Budget-Friendly Flower Arrangements
Do you like to have cut flower arrangements around the house? This often comes with a cost. So how can you get more petal power without spending too much money? Combine cut flowers with budget-friendly alternatives, including flowers cut fresh from the garden. Try out some of these cost-saving tips that make a big impact with less.
Add silk flowers when no one is looking. Buy a pot of your favorite live flowering plant, such as ranunculus, and use it as an indoor bouquet. The trick here is to insert silk flowers into the pot, mixing them with the fresh flowers so they form a bouquet. By combining the silk flowers with the fresh ones, you'll make your friends think that the entire thing is real.
Use cut foliage from your yard if you can spend only about $5 on fresh flowers but still want to fill up the room with greenery at the same time. Cut stems of shiny, leathery, thick greens from the garden to use in indoor arrangements. These plants are tougher and retain more water so they will last longer. Just a few stems of camellia, boxwood or salal work well, or you can harvest some of the foliage of ornamental grasses. Mix these with a bouquet of cut flowers and your arrangement is much more robust.
Opt for cut flowers that give you the most bang for your buck. They can include everlasting flowers, which means that plants will last in a vase of water for a long period of time; examples of good everlasting flowers are globe amaranth (Gomphrena), yarrow (Achillea), blue salvia and cockscomb (Celosia). Lilies are absolutely gorgeous flowers, and they're a bargain because one stem gives you four or five blooms. Cut out the anthers inside the lilies. Not only does this keep the petals clean, but it will extend the life of the flower.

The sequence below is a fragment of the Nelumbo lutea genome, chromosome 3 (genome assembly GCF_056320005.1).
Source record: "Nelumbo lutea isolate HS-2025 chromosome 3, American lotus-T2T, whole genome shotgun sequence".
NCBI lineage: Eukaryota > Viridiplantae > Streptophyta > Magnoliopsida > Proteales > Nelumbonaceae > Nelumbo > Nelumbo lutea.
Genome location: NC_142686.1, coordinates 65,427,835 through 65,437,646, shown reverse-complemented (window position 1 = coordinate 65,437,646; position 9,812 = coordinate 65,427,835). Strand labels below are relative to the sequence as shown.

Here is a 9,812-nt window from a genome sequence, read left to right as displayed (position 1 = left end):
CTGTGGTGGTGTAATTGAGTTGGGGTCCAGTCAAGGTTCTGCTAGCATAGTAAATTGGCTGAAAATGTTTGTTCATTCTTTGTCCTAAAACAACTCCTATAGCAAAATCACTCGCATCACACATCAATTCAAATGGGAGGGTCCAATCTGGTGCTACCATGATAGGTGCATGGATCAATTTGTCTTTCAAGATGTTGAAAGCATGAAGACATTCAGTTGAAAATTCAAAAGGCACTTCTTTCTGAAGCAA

Add plenty of spring-flowering bulbs, such as tulips and daffodils, to your garden in autumn. Come springtime you can harvest the beauties to use in fresh flower arrangements. A simple bouquet of tulips can transform a room. Tip: When using daffodils in arrangements, avoid placing other plants, like tulips, in the same vase; daffodils have a sap that shortens the life of other cut flowers.
Make a bold statement by adding just a few stems to a colorful vase or other container, like a regular wine bottle. By placing a stem of orchids in the bottle and placing it in a decorative vase, you have a lovely yet easy orchid display. Or think outside of the box on your container. Basically, all flowers need are vessels to hold water to the stems. When you purchase orchid stems, they usually come with glass tubes on them. You can use wired ribbon to tie several orchid stems together to make a swag. Add some greenery and use a leaf equipped with masking tape to hide the water tubes. Hang the orchid swag on the chandelier, and now you have an instant display.
Go for the understated look by placing individual flower stems in separate containers. For single stem flowers, use bottles or containers with narrow openings. Oil and vinegar bottles work great. Be a bit bolder by placing gerbera daisies in their own individual bottles and set the bottles on top of a mirror. Jazz things up by adding some bracelets and charms around the necks of the bottles.
When arranging fresh stems in a large vase or bowl, you can make it easier with one florist's trick of the trade. Take four plastic cups that are just about the height of the vase or bowl, and bandage them together with a rubber band or tape. Now instead of one big area to place stems, there are four individual cups to use for arranging flowers.
Before you put cut flowers in a vase, re-cut the stems at a 45-degree angle. This helps promote water absorption, which can lead to a longer plant life.